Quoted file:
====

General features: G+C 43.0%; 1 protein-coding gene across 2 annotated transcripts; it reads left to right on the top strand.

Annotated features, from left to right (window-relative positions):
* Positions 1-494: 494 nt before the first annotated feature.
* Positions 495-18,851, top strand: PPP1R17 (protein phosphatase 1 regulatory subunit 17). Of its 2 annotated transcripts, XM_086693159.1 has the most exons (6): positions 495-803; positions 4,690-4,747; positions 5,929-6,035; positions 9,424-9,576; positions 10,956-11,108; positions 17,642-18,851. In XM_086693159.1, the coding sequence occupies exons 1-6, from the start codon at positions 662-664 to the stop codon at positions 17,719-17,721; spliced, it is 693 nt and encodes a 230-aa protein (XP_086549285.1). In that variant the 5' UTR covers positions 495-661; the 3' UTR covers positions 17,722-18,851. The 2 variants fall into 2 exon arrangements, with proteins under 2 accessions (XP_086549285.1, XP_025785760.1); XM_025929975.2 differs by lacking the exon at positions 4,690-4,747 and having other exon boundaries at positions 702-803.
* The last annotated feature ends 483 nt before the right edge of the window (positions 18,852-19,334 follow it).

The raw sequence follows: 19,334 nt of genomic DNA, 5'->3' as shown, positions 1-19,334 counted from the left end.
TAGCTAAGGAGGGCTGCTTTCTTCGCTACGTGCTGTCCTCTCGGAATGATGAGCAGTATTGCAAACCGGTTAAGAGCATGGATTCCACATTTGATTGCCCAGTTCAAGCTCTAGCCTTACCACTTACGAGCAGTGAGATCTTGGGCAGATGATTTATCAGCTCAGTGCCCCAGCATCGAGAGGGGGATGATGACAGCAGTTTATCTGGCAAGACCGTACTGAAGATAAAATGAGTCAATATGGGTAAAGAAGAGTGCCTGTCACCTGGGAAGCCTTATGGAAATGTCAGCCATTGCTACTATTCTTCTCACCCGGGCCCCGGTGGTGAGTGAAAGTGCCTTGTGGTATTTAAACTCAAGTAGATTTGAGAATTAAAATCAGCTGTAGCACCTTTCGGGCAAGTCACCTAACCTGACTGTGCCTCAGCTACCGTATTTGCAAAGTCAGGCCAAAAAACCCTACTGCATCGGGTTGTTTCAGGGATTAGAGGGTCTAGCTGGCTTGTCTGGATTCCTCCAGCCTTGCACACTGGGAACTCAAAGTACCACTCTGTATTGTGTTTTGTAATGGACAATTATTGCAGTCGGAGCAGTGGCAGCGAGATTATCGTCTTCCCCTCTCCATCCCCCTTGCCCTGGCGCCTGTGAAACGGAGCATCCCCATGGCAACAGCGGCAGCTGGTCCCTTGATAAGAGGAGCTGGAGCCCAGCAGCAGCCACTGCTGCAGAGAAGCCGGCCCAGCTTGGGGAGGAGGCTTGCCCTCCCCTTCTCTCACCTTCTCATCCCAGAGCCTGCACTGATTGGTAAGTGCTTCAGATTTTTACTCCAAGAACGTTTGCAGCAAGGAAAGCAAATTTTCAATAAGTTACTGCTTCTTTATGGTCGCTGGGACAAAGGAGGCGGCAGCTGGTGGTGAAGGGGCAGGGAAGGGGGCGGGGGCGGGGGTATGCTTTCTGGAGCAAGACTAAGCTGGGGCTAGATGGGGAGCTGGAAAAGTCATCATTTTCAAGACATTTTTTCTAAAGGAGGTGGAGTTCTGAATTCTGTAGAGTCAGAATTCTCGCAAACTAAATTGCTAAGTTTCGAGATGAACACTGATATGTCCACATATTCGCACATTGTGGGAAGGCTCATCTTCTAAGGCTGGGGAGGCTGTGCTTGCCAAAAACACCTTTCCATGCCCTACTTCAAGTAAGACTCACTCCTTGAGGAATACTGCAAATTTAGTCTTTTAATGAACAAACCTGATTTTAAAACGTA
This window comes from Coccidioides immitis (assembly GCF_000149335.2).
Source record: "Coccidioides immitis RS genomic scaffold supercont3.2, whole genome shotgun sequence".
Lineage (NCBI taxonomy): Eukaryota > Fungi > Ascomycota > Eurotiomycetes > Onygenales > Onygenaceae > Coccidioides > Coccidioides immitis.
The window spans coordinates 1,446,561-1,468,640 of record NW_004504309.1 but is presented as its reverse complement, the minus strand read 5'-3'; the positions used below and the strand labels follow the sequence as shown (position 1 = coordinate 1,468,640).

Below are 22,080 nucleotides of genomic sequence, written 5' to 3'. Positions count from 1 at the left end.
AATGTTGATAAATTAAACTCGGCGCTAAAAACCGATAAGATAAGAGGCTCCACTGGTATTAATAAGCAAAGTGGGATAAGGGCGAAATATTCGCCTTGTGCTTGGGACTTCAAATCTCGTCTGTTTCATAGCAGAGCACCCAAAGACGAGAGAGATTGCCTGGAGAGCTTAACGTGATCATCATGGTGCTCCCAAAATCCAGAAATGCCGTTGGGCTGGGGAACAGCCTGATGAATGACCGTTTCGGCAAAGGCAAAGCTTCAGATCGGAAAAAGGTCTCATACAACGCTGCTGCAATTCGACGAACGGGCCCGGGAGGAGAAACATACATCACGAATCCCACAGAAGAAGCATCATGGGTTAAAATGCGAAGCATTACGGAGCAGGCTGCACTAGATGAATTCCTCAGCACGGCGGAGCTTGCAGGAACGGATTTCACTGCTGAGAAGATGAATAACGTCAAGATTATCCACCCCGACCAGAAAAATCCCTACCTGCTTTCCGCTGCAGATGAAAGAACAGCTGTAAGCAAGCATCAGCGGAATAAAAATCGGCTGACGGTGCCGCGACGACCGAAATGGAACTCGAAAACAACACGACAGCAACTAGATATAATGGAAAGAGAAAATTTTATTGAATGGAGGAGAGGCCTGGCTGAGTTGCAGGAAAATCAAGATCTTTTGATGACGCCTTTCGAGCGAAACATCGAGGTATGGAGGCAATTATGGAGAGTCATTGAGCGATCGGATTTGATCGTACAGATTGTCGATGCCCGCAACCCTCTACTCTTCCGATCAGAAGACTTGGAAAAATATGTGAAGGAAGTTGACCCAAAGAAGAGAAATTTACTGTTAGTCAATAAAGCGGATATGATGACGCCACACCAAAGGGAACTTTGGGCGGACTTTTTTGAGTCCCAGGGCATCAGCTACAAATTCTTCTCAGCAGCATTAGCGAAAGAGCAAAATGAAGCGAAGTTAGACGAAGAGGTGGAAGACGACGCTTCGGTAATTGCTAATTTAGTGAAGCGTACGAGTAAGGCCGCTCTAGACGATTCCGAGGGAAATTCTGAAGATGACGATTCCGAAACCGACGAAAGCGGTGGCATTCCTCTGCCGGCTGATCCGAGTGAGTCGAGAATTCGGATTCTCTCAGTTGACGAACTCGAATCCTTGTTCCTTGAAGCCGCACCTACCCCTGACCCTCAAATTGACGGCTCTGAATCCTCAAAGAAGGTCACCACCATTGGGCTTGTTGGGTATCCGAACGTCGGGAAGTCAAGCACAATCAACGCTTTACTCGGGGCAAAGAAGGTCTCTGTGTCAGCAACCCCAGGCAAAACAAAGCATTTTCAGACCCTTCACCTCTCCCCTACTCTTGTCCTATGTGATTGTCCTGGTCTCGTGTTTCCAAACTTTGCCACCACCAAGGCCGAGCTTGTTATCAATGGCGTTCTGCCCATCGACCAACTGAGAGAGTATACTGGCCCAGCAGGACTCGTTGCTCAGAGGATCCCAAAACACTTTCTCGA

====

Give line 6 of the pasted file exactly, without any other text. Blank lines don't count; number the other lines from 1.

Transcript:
The raw sequence follows: 19,334 nt of genomic DNA, 5'->3' as shown, positions 1-19,334 counted from the left end.